President, Vassar Student Association
Thank you President Hill, and greetings to faculty, alumni and students. It is so good to be with you, and it is a privilege to be celebrating the extraordinary contributions and achievements of Vassar students and faculty this year.
I would like to start by expressing my gratitude to those assembled in this historic Chapel. Thank you to the outstanding faculty members seated behind me, who have given us the tools to answer questions we have not yet asked. Thank you to Cappy and the Senior Officers, who have remained steadfast in their commitment to steering Vassar on a course that remains true to College’s enduring values and unique spirit. And thank you to the outgoing VSA Executive Board. Brian, Scott, Aaron, Liz and Stephanie—I am proud to count you among my closest friends. We have shared an unforgettable, challenging year together, and I know our lifelong friendships have only just begun.
To the Class of 2011 – congratulations on becoming seniors! In your last year as students at Vassar, I hope you take time away from graduate school applications, job interviews, and senior theses to truly appreciate living and learning at this incredible place. I promise you won’t regret taking those quiet moments of contemplation, those walks alone along Sunset Lake, those picnics on sunny Saturdays with your friends.
And to my own Class of 2010 – Today is our day to celebrate! We are now officially alumni and alumnae of Vassar College. In the fall of 2006, we sat in these very same seats on our first night at Vassar. Dean D.B. Brown took the stage and praised us for being the most selective class in Vassar’s history. Today, even though the Class of 2014 may have stolen the title of “Vassar’s most selective class,” I, for one, am still convinced we are Vassar’s most distinguished.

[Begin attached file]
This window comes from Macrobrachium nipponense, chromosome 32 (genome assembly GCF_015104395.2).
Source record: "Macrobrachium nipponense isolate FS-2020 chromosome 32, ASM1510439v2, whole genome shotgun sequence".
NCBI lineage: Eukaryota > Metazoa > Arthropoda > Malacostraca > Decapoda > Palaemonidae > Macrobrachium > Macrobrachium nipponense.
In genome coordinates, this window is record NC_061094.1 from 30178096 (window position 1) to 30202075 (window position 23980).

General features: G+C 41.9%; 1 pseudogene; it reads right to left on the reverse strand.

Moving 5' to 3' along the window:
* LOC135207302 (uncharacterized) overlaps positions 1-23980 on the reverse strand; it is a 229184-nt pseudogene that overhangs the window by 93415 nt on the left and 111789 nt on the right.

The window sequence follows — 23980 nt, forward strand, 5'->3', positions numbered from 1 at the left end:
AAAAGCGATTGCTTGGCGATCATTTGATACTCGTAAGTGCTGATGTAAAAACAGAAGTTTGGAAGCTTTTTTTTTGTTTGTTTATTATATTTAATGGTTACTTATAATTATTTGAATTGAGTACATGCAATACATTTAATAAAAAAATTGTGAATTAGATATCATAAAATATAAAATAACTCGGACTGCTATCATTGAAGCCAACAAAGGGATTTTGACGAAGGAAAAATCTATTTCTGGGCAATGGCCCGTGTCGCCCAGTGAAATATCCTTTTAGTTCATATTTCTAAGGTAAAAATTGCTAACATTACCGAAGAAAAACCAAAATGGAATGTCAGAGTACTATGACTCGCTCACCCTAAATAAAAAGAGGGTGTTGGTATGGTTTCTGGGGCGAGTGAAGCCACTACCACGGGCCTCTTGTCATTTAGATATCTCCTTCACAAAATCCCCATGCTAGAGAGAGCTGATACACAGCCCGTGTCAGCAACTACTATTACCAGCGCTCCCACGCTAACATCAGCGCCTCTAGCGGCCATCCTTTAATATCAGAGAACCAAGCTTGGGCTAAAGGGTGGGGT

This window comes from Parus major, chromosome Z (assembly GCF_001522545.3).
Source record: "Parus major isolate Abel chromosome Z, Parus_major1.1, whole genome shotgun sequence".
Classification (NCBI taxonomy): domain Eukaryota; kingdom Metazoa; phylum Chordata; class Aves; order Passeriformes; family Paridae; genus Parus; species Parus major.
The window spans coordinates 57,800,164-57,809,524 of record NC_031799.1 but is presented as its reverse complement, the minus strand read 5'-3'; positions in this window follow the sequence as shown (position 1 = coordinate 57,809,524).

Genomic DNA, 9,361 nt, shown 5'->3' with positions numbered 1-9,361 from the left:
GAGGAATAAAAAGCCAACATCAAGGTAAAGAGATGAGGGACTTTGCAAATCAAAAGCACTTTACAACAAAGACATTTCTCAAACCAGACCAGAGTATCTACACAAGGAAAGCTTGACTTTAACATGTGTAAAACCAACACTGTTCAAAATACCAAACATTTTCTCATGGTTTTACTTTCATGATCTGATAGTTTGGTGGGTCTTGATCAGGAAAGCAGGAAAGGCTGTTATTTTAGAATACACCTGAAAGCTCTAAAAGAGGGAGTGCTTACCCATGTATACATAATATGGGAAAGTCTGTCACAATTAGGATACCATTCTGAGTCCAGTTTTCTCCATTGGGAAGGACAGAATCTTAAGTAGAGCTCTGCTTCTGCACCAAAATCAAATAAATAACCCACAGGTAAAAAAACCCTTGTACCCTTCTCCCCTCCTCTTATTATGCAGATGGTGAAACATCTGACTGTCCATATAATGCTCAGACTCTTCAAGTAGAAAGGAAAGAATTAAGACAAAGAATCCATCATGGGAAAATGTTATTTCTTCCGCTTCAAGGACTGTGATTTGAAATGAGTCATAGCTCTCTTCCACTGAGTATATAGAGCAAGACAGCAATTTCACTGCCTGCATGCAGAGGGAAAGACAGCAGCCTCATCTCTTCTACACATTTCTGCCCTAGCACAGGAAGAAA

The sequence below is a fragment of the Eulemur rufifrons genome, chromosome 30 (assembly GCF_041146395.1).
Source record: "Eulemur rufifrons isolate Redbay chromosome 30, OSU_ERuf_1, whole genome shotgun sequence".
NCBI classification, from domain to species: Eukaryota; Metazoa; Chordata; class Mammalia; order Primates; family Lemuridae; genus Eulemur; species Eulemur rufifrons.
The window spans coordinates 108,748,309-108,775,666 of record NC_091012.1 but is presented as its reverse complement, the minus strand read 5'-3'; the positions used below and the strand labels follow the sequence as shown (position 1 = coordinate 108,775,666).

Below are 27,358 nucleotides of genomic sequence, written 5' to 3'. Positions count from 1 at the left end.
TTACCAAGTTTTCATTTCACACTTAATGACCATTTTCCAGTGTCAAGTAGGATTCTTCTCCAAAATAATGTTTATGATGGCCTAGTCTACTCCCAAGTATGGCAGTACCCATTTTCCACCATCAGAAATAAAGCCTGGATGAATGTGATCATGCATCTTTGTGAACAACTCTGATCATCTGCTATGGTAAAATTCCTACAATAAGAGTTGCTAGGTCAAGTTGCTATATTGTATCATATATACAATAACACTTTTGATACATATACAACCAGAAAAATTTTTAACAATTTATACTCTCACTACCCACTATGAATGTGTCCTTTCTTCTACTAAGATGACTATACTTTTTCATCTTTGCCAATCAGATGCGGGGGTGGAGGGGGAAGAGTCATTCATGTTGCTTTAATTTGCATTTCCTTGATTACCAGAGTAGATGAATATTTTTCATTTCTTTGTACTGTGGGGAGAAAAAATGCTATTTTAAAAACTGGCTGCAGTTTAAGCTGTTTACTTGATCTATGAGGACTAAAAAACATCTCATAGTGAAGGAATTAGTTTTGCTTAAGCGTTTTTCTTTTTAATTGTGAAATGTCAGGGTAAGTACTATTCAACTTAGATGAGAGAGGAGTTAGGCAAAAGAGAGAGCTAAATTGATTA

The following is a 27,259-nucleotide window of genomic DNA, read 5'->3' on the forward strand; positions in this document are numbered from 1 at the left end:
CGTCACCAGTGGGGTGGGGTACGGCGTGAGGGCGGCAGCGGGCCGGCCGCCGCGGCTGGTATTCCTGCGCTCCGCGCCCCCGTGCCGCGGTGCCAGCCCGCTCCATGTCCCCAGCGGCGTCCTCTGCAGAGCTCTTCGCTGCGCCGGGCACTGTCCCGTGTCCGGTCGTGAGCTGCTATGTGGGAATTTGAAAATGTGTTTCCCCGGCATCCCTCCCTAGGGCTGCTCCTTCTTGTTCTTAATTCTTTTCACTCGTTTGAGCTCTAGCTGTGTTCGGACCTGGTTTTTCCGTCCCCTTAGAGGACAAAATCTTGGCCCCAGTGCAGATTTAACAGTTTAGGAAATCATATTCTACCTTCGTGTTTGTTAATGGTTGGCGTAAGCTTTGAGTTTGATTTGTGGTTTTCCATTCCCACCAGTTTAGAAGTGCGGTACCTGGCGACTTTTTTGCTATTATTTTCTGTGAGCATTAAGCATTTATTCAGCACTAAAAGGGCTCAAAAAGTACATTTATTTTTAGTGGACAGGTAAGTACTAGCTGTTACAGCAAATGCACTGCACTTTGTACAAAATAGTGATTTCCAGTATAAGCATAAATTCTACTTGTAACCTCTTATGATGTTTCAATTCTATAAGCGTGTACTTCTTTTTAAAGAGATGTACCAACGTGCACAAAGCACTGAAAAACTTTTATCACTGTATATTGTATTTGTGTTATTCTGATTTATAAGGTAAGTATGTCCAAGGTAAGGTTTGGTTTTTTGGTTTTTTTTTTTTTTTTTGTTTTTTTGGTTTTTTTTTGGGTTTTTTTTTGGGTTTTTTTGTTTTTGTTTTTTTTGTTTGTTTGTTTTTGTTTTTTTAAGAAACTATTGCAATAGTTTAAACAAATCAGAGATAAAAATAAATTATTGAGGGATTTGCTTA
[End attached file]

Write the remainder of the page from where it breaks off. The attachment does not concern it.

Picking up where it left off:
Why do I say so? On the eve of our Vassar careers, members of the Class of 2010 had already been recognized internationally as leaders in research, athletics, and the arts. I would like to take a moment to share with all of you some of the accomplishments of the Class of 2010—before we even came to Vassar. Among members of my class are:
And all that was done before we even walked through Vassar’s gates! Over the course of the last four years, the Class of 2010 has gone on to even more spectacular accomplishments in the sciences, arts, and athletics. Indeed, over the past four years, we have been active and conscientious members of this community.
But that’s not to say that we haven’t been challenged at Vassar. I know I certainly have. When I arrived at Vassar that rainy afternoon in August 2006, I was a very different person. Quiet, politically moderate and athletic, I never considered myself to be the most likely candidate to become the student body President. I came to Vassar from a conservative, wealthy, predominantly white high school in St. Louis, Missouri. Needless to say, there weren’t too many hunger strikers lining our halls.
The Vassar of my imagination was loud and liberal. I didn’t expect to fit it. But, in no time at all, I found my place in this community. Vassar is truly a place that allows uniqueness and individuality. Walking through the quad, you’ll meet a tri-varsity athlete who reports for The Miscellany News, a biology major with a minor in history, and an economics major who aspires to work for Doctors Without Borders.